It’s fall fair season, which in New England is known as the most wonderful time of the year.
Why do people love fall fairs so much?
Because they’re not really fairs. They’re markets.
And markets make people happy.
The thrill of a fall fair is enhanced by the crisp, autumn air, the foliage, the drive through the countryside to get there, and the sense of excitement that comes with anticipating sweet treats, games, rides, and the bustle of a happy crowd.
But those are all the whipped cream on top of the steaming mug of cider.
The real attraction is the experience of participating in a miniature (and temporary) marketplace.
For all the buzz and excitement, a fall fair is really a self-contained venue for the selling of goods and services. (That the goods and services are peddled by traveling carnies is just a bonus.)
Whether you go in pursuit of funnel cakes and caramel apples or rides, games and other amusements, once you enter the fair you’re basically shopping.
You run around deciding whether to buy a treat, a souvenir or an experience. You weigh your options, decide what purchases are worth the price, and try to maximize the time and money you have at your disposal.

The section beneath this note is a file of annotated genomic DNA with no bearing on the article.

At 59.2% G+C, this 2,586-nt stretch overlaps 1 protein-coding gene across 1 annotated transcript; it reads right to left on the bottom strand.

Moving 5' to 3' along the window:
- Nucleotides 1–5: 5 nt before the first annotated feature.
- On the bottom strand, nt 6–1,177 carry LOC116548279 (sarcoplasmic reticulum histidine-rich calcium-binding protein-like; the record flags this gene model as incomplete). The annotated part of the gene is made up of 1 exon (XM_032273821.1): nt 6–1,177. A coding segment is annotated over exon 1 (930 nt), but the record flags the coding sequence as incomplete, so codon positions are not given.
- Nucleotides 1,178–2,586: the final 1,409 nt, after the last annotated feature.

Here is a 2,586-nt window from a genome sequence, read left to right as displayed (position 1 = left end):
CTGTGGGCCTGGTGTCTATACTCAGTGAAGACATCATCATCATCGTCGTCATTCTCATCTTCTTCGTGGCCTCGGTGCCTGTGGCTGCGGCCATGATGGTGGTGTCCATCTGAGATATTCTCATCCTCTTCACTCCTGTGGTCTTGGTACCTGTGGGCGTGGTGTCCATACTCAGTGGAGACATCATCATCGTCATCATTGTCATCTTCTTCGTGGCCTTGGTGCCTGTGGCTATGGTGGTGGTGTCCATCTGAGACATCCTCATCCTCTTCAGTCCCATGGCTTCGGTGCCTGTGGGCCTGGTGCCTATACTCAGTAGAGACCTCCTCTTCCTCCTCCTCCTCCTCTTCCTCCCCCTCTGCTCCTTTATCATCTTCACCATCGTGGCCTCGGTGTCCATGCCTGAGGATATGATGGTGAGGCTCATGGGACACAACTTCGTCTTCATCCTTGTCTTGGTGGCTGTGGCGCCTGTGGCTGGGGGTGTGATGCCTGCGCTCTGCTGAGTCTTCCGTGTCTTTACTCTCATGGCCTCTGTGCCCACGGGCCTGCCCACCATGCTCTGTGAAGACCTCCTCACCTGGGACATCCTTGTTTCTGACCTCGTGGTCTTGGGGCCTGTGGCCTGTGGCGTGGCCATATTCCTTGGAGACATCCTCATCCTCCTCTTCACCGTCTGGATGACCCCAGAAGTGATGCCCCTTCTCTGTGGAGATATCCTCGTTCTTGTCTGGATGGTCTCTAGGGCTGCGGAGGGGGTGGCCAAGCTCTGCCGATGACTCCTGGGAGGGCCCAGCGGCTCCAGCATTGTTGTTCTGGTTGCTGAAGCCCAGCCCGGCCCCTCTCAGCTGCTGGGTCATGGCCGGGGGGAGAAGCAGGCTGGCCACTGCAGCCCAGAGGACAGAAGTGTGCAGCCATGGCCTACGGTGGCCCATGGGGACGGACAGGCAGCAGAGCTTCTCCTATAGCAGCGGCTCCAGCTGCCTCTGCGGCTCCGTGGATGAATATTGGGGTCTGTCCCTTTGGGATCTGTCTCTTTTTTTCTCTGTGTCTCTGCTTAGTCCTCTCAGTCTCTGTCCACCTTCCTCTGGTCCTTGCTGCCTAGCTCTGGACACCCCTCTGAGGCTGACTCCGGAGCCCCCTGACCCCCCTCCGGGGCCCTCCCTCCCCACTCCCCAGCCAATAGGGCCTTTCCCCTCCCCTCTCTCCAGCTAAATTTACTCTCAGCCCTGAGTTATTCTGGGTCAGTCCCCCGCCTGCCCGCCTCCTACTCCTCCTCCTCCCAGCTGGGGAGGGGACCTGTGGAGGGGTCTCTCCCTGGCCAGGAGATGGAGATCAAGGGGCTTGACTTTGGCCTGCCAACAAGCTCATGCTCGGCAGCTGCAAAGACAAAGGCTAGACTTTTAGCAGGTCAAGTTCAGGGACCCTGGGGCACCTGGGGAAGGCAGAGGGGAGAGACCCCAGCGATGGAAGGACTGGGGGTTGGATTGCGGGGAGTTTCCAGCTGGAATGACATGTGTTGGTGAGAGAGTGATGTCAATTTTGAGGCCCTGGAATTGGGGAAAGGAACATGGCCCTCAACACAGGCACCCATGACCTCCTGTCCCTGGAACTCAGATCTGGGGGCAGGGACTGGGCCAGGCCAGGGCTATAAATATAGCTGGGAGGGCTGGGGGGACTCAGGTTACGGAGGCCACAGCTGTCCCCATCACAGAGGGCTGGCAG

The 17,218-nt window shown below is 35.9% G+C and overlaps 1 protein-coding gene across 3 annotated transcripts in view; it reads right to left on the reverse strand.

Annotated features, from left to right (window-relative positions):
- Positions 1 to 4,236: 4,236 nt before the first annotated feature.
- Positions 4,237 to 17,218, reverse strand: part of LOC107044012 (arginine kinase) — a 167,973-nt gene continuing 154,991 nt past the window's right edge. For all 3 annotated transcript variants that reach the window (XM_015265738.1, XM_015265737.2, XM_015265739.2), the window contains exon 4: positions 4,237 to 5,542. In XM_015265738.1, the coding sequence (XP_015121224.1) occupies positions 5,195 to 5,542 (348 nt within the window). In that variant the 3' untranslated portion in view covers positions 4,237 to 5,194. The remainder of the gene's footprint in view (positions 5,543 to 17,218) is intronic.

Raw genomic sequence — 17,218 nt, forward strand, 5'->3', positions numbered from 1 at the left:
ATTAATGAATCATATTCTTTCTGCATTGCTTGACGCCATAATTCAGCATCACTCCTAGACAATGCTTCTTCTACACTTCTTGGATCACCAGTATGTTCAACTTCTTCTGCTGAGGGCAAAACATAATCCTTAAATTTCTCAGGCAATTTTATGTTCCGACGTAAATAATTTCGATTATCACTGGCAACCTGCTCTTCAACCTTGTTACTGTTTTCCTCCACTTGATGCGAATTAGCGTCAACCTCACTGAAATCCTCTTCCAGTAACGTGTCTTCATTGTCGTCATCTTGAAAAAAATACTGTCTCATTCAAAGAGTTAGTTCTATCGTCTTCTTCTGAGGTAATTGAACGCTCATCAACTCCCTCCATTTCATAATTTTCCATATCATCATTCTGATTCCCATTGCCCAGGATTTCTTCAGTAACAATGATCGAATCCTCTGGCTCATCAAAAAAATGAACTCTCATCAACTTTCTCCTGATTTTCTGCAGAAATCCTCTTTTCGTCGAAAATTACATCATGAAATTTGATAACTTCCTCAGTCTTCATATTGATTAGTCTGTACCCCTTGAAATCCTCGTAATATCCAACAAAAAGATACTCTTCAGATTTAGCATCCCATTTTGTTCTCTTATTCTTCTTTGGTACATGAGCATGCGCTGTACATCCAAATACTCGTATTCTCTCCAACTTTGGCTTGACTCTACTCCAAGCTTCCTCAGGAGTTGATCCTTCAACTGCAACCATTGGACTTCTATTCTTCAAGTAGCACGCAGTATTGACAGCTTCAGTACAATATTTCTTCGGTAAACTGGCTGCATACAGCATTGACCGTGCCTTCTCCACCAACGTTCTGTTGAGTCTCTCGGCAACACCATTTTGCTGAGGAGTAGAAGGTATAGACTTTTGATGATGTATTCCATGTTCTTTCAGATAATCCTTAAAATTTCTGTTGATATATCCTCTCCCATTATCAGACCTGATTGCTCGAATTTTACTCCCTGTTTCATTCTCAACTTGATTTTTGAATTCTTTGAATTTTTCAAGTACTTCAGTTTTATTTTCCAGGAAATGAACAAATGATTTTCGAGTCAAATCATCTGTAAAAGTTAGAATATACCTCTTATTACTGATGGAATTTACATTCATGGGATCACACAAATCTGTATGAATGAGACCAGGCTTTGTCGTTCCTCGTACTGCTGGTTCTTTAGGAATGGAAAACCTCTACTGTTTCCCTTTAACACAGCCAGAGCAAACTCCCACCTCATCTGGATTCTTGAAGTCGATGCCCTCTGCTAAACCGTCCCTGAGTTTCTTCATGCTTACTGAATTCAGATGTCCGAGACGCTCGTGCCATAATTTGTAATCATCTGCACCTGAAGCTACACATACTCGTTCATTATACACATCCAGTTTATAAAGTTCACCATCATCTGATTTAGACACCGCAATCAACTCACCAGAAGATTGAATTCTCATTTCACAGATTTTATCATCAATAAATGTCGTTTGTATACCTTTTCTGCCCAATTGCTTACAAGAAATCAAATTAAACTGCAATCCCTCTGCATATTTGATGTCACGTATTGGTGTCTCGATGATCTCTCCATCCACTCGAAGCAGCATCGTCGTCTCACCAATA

There’s no way around it. You’re shopping.
But it’s shopping with extra stimulation added. (See paragraph five.)
A big reason we enjoy it so much is that the vendors have learned over the years exactly how to make us happy.
And after all, that’s the primary objective of any market.
Ultimately, a market can be defined as strangers inventing ways to profit by making others happy.
The popcorn peddlers and midway hawkers don’t have any idea who you are. Wherever you came from, whatever you did before, wherever you go after, they don’t care. They have no idea what your politics are, or whether you’ve lived a life of crime or virtue.
And yet they’re dead set on making you extremely, giddily happy.
Because if you leave happy, they profit, not just this fall but next fall and the fall after that and so on.
Because they’ve become very good at making us happy, each year when they open the gate, we open our wallets.
And when we’re all full of cider and candy apples and we’re trying not to fall asleep on the way home, we wish the whole experience would come around more than once a year — so we could repeat the joy of that hours-long series of commercial transactions more often.
If you’ve ever thought about complaining that your favorite fair has been commercialized, well, we hate to break it to you, but the whole fair is an entirely commercial enterprise from start to finish.
And that’s exactly why you love it so much.